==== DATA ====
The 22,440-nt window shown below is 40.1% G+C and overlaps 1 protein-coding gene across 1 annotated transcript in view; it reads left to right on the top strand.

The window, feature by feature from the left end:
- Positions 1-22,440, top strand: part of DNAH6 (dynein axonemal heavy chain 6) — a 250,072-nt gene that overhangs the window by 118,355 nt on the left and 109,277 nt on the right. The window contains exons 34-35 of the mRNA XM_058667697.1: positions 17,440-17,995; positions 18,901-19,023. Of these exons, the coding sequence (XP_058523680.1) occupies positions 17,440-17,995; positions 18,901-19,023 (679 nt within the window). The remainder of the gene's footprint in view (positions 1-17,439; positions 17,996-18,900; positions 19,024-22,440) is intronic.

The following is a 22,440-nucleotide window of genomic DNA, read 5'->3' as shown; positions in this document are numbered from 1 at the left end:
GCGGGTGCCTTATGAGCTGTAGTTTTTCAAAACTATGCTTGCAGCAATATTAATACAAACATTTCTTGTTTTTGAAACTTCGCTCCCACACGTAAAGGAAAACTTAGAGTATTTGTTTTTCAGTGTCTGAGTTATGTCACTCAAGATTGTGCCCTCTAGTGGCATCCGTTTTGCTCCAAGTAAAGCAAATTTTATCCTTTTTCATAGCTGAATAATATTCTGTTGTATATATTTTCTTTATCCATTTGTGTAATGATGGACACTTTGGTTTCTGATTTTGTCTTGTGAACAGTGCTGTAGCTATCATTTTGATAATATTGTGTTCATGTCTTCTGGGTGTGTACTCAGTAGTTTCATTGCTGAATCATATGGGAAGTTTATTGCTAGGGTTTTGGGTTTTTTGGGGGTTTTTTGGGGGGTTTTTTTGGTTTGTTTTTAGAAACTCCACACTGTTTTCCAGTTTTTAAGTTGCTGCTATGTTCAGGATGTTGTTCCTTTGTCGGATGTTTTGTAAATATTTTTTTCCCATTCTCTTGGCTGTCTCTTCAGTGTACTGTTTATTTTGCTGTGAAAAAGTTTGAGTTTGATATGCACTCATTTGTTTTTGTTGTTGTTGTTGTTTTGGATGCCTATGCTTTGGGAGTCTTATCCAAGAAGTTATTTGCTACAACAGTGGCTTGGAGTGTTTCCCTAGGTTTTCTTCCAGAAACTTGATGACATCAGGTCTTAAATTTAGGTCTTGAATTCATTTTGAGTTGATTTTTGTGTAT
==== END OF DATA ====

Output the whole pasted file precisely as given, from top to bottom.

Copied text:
The 22,440-nt window shown below is 40.1% G+C and overlaps 1 protein-coding gene across 1 annotated transcript in view; it reads left to right on the top strand.

The window, feature by feature from the left end:
- Positions 1-22,440, top strand: part of DNAH6 (dynein axonemal heavy chain 6) — a 250,072-nt gene that overhangs the window by 118,355 nt on the left and 109,277 nt on the right. The window contains exons 34-35 of the mRNA XM_058667697.1: positions 17,440-17,995; positions 18,901-19,023. Of these exons, the coding sequence (XP_058523680.1) occupies positions 17,440-17,995; positions 18,901-19,023 (679 nt within the window). The remainder of the gene's footprint in view (positions 1-17,439; positions 17,996-18,900; positions 19,024-22,440) is intronic.

The following is a 22,440-nucleotide window of genomic DNA, read 5'->3' as shown; positions in this document are numbered from 1 at the left end:
GCGGGTGCCTTATGAGCTGTAGTTTTTCAAAACTATGCTTGCAGCAATATTAATACAAACATTTCTTGTTTTTGAAACTTCGCTCCCACACGTAAAGGAAAACTTAGAGTATTTGTTTTTCAGTGTCTGAGTTATGTCACTCAAGATTGTGCCCTCTAGTGGCATCCGTTTTGCTCCAAGTAAAGCAAATTTTATCCTTTTTCATAGCTGAATAATATTCTGTTGTATATATTTTCTTTATCCATTTGTGTAATGATGGACACTTTGGTTTCTGATTTTGTCTTGTGAACAGTGCTGTAGCTATCATTTTGATAATATTGTGTTCATGTCTTCTGGGTGTGTACTCAGTAGTTTCATTGCTGAATCATATGGGAAGTTTATTGCTAGGGTTTTGGGTTTTTTGGGGGTTTTTTGGGGGGTTTTTTTGGTTTGTTTTTAGAAACTCCACACTGTTTTCCAGTTTTTAAGTTGCTGCTATGTTCAGGATGTTGTTCCTTTGTCGGATGTTTTGTAAATATTTTTTTCCCATTCTCTTGGCTGTCTCTTCAGTGTACTGTTTATTTTGCTGTGAAAAAGTTTGAGTTTGATATGCACTCATTTGTTTTTGTTGTTGTTGTTGTTTTGGATGCCTATGCTTTGGGAGTCTTATCCAAGAAGTTATTTGCTACAACAGTGGCTTGGAGTGTTTCCCTAGGTTTTCTTCCAGAAACTTGATGACATCAGGTCTTAAATTTAGGTCTTGAATTCATTTTGAGTTGATTTTTGTGTAT